Edwin Pabon v. U.S. Attorney General


Opinion issued by court as to Petitioner Edwin Posada Pabon. Decision: Affirmed. Opinion type: Non-Published. Opinion method: Per Curiam. Petition DENIED. The opinion is also available through the Court's Opinions page at this link http://www.ca11.uscourts.gov/opinions.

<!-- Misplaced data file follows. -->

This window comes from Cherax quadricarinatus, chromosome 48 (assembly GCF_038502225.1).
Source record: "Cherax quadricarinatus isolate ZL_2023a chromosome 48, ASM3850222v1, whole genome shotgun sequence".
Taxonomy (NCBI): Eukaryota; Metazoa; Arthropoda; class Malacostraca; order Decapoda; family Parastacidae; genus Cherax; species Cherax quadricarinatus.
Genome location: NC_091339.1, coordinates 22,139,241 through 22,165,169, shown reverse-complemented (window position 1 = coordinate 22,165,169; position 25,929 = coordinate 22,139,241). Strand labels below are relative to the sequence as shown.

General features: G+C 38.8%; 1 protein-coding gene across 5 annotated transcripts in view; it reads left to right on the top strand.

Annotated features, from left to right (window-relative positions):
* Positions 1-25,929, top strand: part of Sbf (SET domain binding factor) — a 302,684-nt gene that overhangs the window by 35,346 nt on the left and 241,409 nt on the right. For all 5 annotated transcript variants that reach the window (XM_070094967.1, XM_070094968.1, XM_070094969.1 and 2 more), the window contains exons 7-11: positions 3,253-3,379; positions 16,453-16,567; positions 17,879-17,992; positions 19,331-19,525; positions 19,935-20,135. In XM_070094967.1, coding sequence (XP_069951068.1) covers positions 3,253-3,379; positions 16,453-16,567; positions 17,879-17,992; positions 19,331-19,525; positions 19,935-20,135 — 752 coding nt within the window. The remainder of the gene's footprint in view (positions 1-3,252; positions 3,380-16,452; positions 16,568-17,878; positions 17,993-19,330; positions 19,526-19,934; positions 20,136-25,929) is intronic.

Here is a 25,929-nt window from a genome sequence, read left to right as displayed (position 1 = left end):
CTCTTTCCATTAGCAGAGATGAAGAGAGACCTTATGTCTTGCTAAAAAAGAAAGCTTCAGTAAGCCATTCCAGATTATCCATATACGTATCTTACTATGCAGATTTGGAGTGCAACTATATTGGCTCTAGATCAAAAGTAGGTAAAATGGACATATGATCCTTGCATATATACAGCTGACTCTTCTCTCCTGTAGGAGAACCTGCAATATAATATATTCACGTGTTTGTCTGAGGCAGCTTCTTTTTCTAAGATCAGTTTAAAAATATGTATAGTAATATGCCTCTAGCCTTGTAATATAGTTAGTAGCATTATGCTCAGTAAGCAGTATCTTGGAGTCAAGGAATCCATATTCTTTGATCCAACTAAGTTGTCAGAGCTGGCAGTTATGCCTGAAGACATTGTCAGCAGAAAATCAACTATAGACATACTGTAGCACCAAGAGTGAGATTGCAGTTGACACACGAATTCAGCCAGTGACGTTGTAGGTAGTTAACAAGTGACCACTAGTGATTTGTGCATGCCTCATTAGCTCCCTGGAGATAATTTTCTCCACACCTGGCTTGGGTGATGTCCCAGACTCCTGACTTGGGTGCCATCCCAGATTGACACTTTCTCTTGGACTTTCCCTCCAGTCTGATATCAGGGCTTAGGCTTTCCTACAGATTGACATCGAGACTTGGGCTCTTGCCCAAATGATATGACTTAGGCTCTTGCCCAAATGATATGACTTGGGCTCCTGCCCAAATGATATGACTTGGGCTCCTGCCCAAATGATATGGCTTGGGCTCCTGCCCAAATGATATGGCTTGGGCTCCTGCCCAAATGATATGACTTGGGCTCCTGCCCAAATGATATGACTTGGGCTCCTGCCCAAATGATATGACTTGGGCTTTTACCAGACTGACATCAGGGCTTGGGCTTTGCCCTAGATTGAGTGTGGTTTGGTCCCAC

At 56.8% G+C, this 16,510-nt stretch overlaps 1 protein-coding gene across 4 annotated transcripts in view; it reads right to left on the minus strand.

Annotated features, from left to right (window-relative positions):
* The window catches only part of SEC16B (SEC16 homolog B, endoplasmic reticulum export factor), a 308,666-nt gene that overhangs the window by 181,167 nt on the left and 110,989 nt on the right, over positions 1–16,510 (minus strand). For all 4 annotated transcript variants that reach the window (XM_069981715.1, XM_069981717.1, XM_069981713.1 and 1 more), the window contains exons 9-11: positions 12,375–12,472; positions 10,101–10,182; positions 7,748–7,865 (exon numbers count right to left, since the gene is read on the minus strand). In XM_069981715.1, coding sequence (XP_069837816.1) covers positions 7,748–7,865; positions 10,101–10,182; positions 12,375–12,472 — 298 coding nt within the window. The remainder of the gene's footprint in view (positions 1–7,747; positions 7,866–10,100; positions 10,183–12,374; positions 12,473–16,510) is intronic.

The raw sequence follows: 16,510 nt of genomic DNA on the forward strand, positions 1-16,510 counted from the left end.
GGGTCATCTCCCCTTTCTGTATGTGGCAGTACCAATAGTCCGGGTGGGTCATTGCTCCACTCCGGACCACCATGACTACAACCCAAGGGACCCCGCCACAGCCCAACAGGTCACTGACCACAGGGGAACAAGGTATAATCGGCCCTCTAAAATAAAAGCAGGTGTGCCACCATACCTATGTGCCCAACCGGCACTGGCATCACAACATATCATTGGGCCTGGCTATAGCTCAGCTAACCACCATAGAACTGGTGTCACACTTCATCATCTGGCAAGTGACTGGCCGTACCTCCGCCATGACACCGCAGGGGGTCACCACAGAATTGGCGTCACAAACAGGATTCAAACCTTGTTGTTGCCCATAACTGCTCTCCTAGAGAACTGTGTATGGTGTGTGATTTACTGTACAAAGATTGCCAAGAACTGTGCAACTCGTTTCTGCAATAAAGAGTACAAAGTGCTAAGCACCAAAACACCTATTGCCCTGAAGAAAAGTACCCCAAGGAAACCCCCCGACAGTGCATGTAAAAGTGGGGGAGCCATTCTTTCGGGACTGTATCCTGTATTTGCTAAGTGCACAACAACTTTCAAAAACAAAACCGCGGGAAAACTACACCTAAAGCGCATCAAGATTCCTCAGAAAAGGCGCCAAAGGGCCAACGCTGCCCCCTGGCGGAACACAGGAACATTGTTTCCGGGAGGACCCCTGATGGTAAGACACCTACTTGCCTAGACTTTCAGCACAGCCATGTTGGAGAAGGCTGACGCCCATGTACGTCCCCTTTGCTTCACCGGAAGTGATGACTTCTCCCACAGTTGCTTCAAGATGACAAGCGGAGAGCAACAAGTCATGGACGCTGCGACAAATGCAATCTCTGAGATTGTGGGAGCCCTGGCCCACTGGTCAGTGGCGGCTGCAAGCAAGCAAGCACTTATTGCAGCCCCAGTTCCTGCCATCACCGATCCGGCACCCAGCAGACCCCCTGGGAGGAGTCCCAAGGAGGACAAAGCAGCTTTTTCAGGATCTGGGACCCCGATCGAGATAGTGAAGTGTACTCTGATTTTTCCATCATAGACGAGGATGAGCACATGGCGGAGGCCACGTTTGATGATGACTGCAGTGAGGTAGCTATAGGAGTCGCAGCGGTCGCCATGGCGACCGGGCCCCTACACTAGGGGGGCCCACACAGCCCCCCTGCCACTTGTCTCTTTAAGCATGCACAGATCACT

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Case: 17-10896 Date Filed: 11/15/2017 Page: 1 of 10 [DO NOT PUBLISH] IN THE UNITED STATES COURT OF APPEALS FOR THE ELEVENTH CIRCUIT ________________________ No. 17-10896 Non-Argument Calendar ________________________ Agency No. A088-076-091 EDWIN POSADA PABON, Petitioner, versus U.S. ATTORNEY GENERAL, Respondent. ________________________ Petition for Review of a Decision of the Board of Immigration Appeals ________________________ (November 15, 2017) Before WILLIAM PRYOR, FAY and ANDERSON, Circuit Judges. PER CURIAM: Case: 17-10896 Date Filed: 11/15/2017 Page: 2 of 10 Edwin Posada Pabon petitions for review of the Board of Immigration Appeals’ (“BIA”) order dismissing his appeal from the immigration judge’s (“IJ”) denial of his claim for withholding of removal. We deny his petition. I. BACKGROUND Pabon, a native and citizen of Colombia, entered the United States on January 23, 2001, on a B2 nonimmigrant visa for a visitor for pleasure, for a temporary period not to exceed July 22, 2001. In June 2009, Pabon was issued a notice to appear by the Department of Homeland Security (“DHS”), charging that he was removable under the Immigration and Nationality Act (“INA”) § 237(a)(1)(b), 8 U.S.C. § 1227(a)(1)(b). Pabon admitted the allegations contained in the notice to appear and conceded removability. In April 2013, Pabon filed an application for asylum and withholding of removal based on membership in a particular social group, as well as for relief under the Convention Against Torture and Other Cruel, Inhuman or Degrading Treatment or Punishment (“CAT”). Pabon alleged that he had received death threats and many members of his family had been assassinated in Colombia. Pabon described how many of his uncles and other relatives had been murdered by the Cali drug cartel in the 1980s and 1990s, how he was threatened and attacked on several occasions, and how he only survived because he had fled from Colombia. In 2015, Pabon filed an amended application and a replacement fact statement that 2 Case: 17-10896 Date Filed: 11/15/2017 Page: 3 of 10 corrected inaccuracies in his original statement; he also moved for an exception to the one-year filing deadline for asylum claims. At the merits hearing, Pabon testified that he had left Colombia because his “family had lots of problems” there. R. at 138. Pabon testified that his maternal uncles, Luis and Jorge Londoño, had been associated with the Medellin drug cartel. Luis was murdered by a member of the Cali cartel in 1988 or 1989; Jorge was murdered a year later. Pabon’s four other maternal uncles also were murdered in Colombia between 1988 and 1992. Additionally, one of Pabon’s maternal aunts was murdered and another disappeared. Pabon did not know where his other three maternal aunts were, but he knew they had fled from Colombia. Pabon testified that in the late 1980s, his family constantly moved to avoid threats. He did not know much about his uncles’ cartel involvement; he only knew that his family was targeted because of cartel problems. Pabon was never involved in a cartel and was never politically active in Colombia. In 1988, gunmen made an attempt on Pabon’s life while he was driving in Medellin, breaking all of the windows in his car and hitting his friend in the arm and leg. Pabon survived because he drove to a restaurant where there were police; the gunmen also shot at the police car. In 1989, Pabon was attacked when armed men entered a restaurant he was in and began firing in his direction. Additionally, Pabon described an attack in a bar where armed men shot at a group he was with, killing his friend who 3 Case: 17-10896 Date Filed: 11/15/2017 Page: 4 of 10 was right next to him. Pabon did not know the identity of the gunmen in any of the three situations. Pabon testified that he came to the United States in 2001 because three of his cousins were killed in Colombia between 1990 and 2000. Pabon did not apply for asylum until 2013 because he did not think he would remain in the United States when he arrived; he decided to stay when he saw the problems in Colombia and he became afraid to return. Pabon testified that he did not know if the Cali cartel still existed at the time of the hearing; however, in his statement in support of his asylum application, he had claimed that the Cali cartel was dismantled in the early 2000s, through the efforts of the United States and Colombian governments. Pabon believed he would be harmed if he returned to Colombia because a Cali cartel member, Guillermo Restrepo Lara, who had ordered the murders of several of his family members and offered a bounty for the murder of his family, had been asking about him. While Pabon had never received direct threats, people he knew would tell him that people were looking for him in order to kill him. In 2012, friends or distant family members called and told him that Lara was looking for him. Pabon did not believe that the Colombian government could protect him from Lara; he believed that he would be in danger if he returned. Pabon’s mother was never involved in a cartel and, at the time of the hearing, she lived in Bogota. His mother had worked in beauty salons and suffered 4 Case: 17-10896 Date Filed: 11/15/2017 Page: 5 of 10 the same persecution and threats that everyone else in his family did at that time. Pabon’s sister had lived in Cali for twenty-five years and had never been physically harmed in Colombia. Pabon’s son lived with his mother in Medellin, had completed school, was working, and also had never been harmed. Pabon’s daughter visited Colombia in 2005 and 2014; she went alone to Colombia in 2014 because Pabon did not see any danger as her mother’s family did not have any problems. The last murder of a relative occurred in 1995, but Pabon had heard of threats against his family in 2012. The IJ issued an oral decision denying Pabon’s application. The IJ found that parts of Pabon’s testimony were credible and other parts were not. Pabon’s testimony that he had received a call in 2012 saying that his family was being threatened was not credible because Pabon would not say who the call came from, there had been no other threats communicated since he left Colombia in 2001, the alleged phone call did not occur until he was in removal proceedings, and he had sent his ten-year-old daughter alone to Colombia in 2014. Accordingly, the IJ found that Pabon had failed to establish an exception to the one-year deadline and concluded that his asylum application was barred on that basis. The IJ found that Pabon was credible with respect to his claims about the deaths of his family members, his uncles’ involvement with the Medellin cartel, and the three shootings he had described. However, the IJ concluded that Pabon 5 Case: 17-10896 Date Filed: 11/15/2017 Page: 6 of 10 had failed to establish that he had suffered past persecution on account of a protected ground based on these incidents. The IJ also concluded that Pabon did not show that he would more likely than not be persecuted if he returns to Colombia. Although Pabon may subjectively fear returning to Colombia, his fear was not objectively reasonable given his family’s ability to remain in Colombia unharmed, the fact that the Cali cartel had been dismantled, and that his relatives who formerly were involved with the cartels were now deceased. Accordingly, the IJ denied Pabon’s application for withholding of removal. The IJ also denied Pabon’s request for CAT relief, finding that Pabon did not establish that the government of Colombia or its agents, or someone else acting with its acquiescence, would more likely than not torture him upon his return. Pabon filed a notice of appeal to the BIA, asserting that the IJ erred in denying withholding of removal, because his testimony had established past persecution and the presumption of future persecution was not rebutted. The BIA dismissed Pabon’s appeal. The BIA determined that Pabon did not challenge the IJ’s denial of his application for asylum and had thereby waived any challenge to that determination. The BIA further concluded that Pabon had not established that he suffered past persecution on account of a statutorily protected ground, citing the IJ’s findings that he did not know who shot at him or why, that the Cali cartel was dismantled in the early 2000s, and that the incidents at issue occurred more than 20 6 Case: 17-10896 Date Filed: 11/15/2017 Page: 7 of 10 years before. The BIA determined that Pabon had not established it was more likely than not that he would be persecuted upon returning to Colombia because his mother, father, sister, and son lived safely in Colombia and had not received any threats or harm, because he had allowed his wife and daughter to travel to Colombia in 2005, and because he had allowed his then ten-year-old daughter to travel alone to Colombia in 2014. Finally, although it noted that Pabon did not specifically challenge the denial of CAT relief, the BIA agreed with the IJ that he had not established that it was more likely than not that he would be tortured upon his return to Columbia, by or with the consent or acquiescence of the government. On petition for review, Pabon argues that the BIA and IJ erred in denying his withholding of removal claim because he had established past persecution in Colombia based on his testimony that he was shot at by unknown gunmen on three different occasions, during a time when several members of his extended family had been killed by the Cali drug cartel. II. DISCUSSION We review only the decision of the BIA, except to the extent that the BIA expressly adopts the IJ’s decision. Al Najjar v. Ashcroft, 257 F.3d 1262, 1284 (11th Cir. 2001). Where the BIA agrees with the IJ’s reasoning, we also will review the IJ’s decision to that extent. Ayala v. U.S. Att’y Gen., 605 F.3d 941, 947-48 (11th Cir. 2010). Because the BIA issued its own decision in this case, we 7 Case: 17-10896 Date Filed: 11/15/2017 Page: 8 of 10 review the BIA’s opinion. Al Najjar, 257 F.3d at 1284. Because the BIA explicitly agreed with several determinations made by the IJ, we review the decisions of both the BIA and the IJ to the extent of that agreement. Ayala, 605 F.3d at 948. Factual determinations are reviewed under the substantial-evidence test, which requires that we view the record in the light most favorable to the agency’s decision and draw all reasonable inferences in favor of that decision. Adefemi v. Ashcroft, 386 F.3d 1022, 1026-27 (11th Cir. 2004) (en banc). We should affirm the BIA’s decision if, considering the record as a whole, it is supported by reasonable, substantial, and probative evidence. Id. at 1027. In order to reverse administrative factual findings, we must determine that the record “compels” reversal, not merely that it supports a different conclusion. Id. Under the INA, an alien shall not be removed to a country if his life or freedom would be threatened in such country on account of race, religion, nationality, membership in a particular social group, or political opinion. INA § 241(b)(3), 8 U.S.C. § 1231(b)(3). The burden of proof is upon the alien to show his eligibility for withholding of removal. 8 C.F.R. § 208.16(b). “The alien bears the burden of demonstrating that it is more likely than not [he] will be persecuted or tortured upon being returned to [his] country.” Sepulveda v. U.S. Att’y Gen., 401 F.3d 1226, 1232 (11th Cir. 2005) (internal quotation marks omitted). 8 Case: 17-10896 Date Filed: 11/15/2017 Page: 9 of 10 An alien may satisfy his burden of proof in either of two ways. Tan v. U.S. Att’y Gen., 446 F.3d 1369, 1375 (11th Cir. 2006). First, an alien may establish past persecution in his country based on a protected ground. Id. If the alien establishes past persecution, it is presumed that his life or freedom would be threatened upon returning to that country unless DHS shows by a preponderance of the evidence that, among other things, the country’s conditions have changed such that the alien’s life or freedom would no longer be threatened upon his removal. 8 C.F.R. § 208.16(b)(1); Tan, 446 F.3d at 1375. Second, “[a]n alien who has not shown past persecution . . . may still be entitled to withholding of removal if he can demonstrate a future threat to his life or freedom on a protected ground in his country.” 1 Mendoza v. U.S. Att’y Gen., 327 F.3d 1283, 1287 (11th Cir. 2003). Although neither the INA nor the regulations define “persecution,” we have stated that “persecution is an extreme concept, requiring more than a few isolated incidents of verbal harassment or intimidation, and that mere harassment does not amount to persecution.” Sanchez Jimenez v. U.S. Att’y Gen., 492 F.3d 1223, 1232 (11th Cir. 2007) (quoting Sepulveda, 401 F.3d at 1231). Being intentionally shot at is sufficiently extreme to establish persecution, even if the attack is unsuccessful, and there is no strict physical harm requirement to establish persecution. See id. at 1 In his petition for review, Pabon only challenges the BIA’s past persecution finding and does not specifically challenge the future persecution finding independent of the rebuttable presumption. Thus, the only issue is whether substantial evidence supports the finding that Pabon did not establish past persecution. 9 Case: 17-10896 Date Filed: 11/15/2017 Page: 10 of 10 1233 (“[A]ttempted murder is persecution.”). However, threatening acts or harm against an alien’s family members does not constitute or imply persecution of the alien where the threats and harm were not directed at him. Rodriguez v. U.S. Att’y Gen., 735 F.3d 1302, 1308-1309 (11th Cir. 2013). Here, there was no evidence suggesting that the murders of Pabon’s extended family members were committed to harm or threaten him. See id. at 1309. Accordingly, the murders of his family members did not constitute persecution of Pabon, and any past persecution that he experienced must have been based on events that directly happened to him. Id. Furthermore, while attempted murder qualifies as persecution, the record, when all facts and inferences are drawn in favor of the agency decision, does not compel the conclusion that the shootings to which Pabon testified were attempted murders. See Sanchez Jimenez, 492 F.3d at 1233. Pabon inferred that he was the target of the three shootings to which he testified, but the record does not compel a reasonable factfinder to accept these inferences. See Adefemi, 386 F.3d at 1027. Because substantial evidence supports the BIA’s determination that Pabon did not establish past persecution in Colombia, his petition for review is denied. 2 PETITION DENIED. 2 Pabon has abandoned any potential arguments regarding asylum or CAT relief by failing to brief them. See Sepulveda, 401 F.3d at 1228 n.2. Further, any such potential arguments would be unexhausted because they were not made to the BIA. See Amaya-Artunduaga v. U.S. Att’y Gen., 463 F.3d 1247, 1250 (11th Cir. 2006); see also 8 U.S.C. § 1252(d)(1). 10